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Is America really the greatest country in the world anymore?

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    (Original post by bolly_mad)
    Well there's a whole other debate over which is more applicable, nominal or PPP GDP. I can't quite bring myself to make the effort over that debate, so we'll just agree to disagree. It's true that the dominance of the US dollar gives the US a huge amount of influence in the global economy....but.....it's a double edged sword since it's pretty much inevitable that the US dollar will not remain the sole reserve currency forever (already many nations are starting to diversity with the yuan, including the UK), and when it loses that status, the US's interest rate shoots up....and when you look at their debt.....not a good thing.

    The US is definitely at the forefront of technological innovation....right now. But officially China overtook the US in patent applications a few years ago, and the trend going forward is that while the US will continue to be a major innovator without doubt, it will certainly have competitors it did not have 15 years ago.

    Yeah, it's true that the US exerts a tremendous influence on other countries in diplomatic relations, especially with allies. That's undeniably true.

    Not too sure the ability to 'dismantle a smaller country' is the best yardstick to measure the US's military strength. Ultimately those smaller countries are not going to be the major threats/challenges to US authority, influence and prosperity. It's the US's ability to fight the bigger boys that matters. And looking at recent developments, such as the Chinese submarine that literally surfaced right in front of one of the US's supercarriers, with neither it, nor its support vessels technology being able to detect it, in a clear signal that if there had been a state of war, that submarine would have sunk the carrier, I think US power projection is not unchallenged anymore. It's telling that when the Russian's deployed their S400 systems in Syria (the West has no equivalent system by the way), the US pulled its fighters, including the F22 out of the airspace now dominated by the Russians, and even admitted that Russian anti air and electronic warfare systems deployed in Syria were far more advanced that they expected. Now imagine if the Russians sold those technologies to those smaller countries. What would that do to the US's ability to project power?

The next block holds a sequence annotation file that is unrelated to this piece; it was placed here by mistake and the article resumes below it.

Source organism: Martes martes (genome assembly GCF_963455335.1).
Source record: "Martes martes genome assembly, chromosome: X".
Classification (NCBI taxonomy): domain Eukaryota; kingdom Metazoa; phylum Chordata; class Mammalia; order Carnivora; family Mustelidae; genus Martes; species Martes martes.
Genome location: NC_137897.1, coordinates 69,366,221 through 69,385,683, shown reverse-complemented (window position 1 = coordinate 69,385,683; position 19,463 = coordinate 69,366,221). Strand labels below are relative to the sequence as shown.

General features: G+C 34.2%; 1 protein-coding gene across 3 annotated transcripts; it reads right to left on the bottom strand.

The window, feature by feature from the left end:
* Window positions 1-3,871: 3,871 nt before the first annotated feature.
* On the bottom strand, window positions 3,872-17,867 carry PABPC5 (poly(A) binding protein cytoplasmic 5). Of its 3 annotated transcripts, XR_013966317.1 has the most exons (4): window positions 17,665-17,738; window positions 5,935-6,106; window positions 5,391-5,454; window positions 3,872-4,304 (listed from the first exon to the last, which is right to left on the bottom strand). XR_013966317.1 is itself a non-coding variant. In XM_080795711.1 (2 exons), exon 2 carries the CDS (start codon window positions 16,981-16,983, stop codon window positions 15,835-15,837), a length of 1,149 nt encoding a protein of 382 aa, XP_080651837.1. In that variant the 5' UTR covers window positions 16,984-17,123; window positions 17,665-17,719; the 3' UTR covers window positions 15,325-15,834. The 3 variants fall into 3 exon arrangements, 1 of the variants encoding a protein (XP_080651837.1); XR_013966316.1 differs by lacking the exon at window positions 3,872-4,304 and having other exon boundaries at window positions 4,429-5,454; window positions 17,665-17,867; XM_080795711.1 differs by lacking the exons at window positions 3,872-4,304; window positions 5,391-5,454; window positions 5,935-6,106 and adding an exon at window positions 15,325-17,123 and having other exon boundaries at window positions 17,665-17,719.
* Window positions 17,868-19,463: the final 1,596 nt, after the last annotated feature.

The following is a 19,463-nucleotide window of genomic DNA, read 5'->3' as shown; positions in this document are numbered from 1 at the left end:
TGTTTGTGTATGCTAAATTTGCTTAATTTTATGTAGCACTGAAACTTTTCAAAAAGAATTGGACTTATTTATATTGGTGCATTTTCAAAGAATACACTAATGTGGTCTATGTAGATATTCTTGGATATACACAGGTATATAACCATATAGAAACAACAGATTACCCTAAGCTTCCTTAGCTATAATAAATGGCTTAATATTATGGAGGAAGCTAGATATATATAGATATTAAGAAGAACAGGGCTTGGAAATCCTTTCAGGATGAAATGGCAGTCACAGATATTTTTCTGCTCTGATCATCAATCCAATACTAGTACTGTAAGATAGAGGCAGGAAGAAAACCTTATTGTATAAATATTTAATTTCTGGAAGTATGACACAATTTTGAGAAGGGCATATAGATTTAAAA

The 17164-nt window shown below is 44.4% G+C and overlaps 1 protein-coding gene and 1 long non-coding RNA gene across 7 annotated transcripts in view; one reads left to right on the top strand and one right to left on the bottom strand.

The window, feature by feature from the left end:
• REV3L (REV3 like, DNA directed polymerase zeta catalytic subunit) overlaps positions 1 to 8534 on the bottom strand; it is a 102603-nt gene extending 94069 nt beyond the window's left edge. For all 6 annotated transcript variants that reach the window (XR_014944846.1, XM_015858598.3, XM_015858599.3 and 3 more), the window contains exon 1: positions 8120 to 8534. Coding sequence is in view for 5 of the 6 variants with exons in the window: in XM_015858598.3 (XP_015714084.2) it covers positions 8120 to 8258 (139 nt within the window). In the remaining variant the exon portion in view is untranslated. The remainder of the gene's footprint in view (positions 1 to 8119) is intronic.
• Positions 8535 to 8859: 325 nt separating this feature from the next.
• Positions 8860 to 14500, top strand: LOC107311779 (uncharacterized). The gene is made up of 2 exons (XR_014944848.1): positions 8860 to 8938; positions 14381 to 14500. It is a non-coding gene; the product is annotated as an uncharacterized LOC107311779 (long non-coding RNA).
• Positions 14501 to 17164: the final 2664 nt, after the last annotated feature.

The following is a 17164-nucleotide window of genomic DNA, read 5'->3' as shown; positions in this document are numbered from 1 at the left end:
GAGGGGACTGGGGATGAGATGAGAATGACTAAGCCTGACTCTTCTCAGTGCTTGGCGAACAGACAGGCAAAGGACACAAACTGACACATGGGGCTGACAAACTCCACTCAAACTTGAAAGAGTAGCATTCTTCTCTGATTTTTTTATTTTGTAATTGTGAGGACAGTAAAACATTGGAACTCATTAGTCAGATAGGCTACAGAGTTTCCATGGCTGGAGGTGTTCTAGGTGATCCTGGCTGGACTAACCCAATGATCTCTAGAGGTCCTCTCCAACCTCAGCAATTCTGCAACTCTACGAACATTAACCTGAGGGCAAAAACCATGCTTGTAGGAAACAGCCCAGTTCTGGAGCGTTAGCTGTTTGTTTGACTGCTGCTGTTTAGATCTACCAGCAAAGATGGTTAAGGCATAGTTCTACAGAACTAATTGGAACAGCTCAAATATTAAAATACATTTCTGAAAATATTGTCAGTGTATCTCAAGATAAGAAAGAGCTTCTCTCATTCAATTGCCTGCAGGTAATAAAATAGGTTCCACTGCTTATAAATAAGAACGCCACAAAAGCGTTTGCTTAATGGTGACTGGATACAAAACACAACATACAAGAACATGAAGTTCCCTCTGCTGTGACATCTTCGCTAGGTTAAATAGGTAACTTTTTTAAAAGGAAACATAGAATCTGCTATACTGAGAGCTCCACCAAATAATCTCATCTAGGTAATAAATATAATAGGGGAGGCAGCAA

I do think the standard of living at home is an important tool for projecting influence abroad. For example during the Cold War the Soviet Union was a vast and powerful state....that not many people wanted to move to. In contrast, the US had a superior standard of living and culture to the Soviets and that arguably was what won them the Cold War (increased exposure to the US standard of living led many Russians to demand the same, which led to the reforms that ultimately brought down the communist regime).
    The U.S. pulled it's fighters to avoid direct U.S.\ Russian contact on the battlefield.

    tell me a nation greater than america than then you can dispute the slogan...
    america is the most prosperous and powerful nation to have ever existed, a cultural/media powerhouse and a technological titan. it makes all other single nations look like ants compared to a human being, hyperbolically speaking.

    It has progressively moved away from liberty as the left have gained ever more political power and influence, particularly over the last century. Now, it is scarcely different to most other Western nations where government has absurdly excessive control over everything from the market and industry to the individual choices and freedoms of citizens.

    The two party system is generally broken, and this election has emphasised that like no other. Neither Republicans nor Democrats are the solution for fixing America.

    If Gary Johnsons sudden rise in popularity is a sign of things to come, it might just be the beginnings of something good for the US. Smaller government, less regulations, less corporatism, less wars, less interference in peoples personal lives; the kind of principles the country was founded upon. One can hope.

    (Original post by bolly_mad)
    Using land and resources that didn't belong to them. Anyway, putting that to one side, what did it do for them? They're over $19 TRILLION in debt and have over 46 MILLION citizens living in poverty in the supposedly richest nation on earth.
    46 million in poverty by who's definition? By the same freaks definition who doubled our debt since taking office. People in Haiti are poor. If you apply a little historical context to it, the " poor " in America are living fat. The overwhelming majority own a car, have a roof over their head, more than enough food, and enough disposable income left to indulge in whatever it is that takes their mind off their poverty they've been convinced they suffer from.
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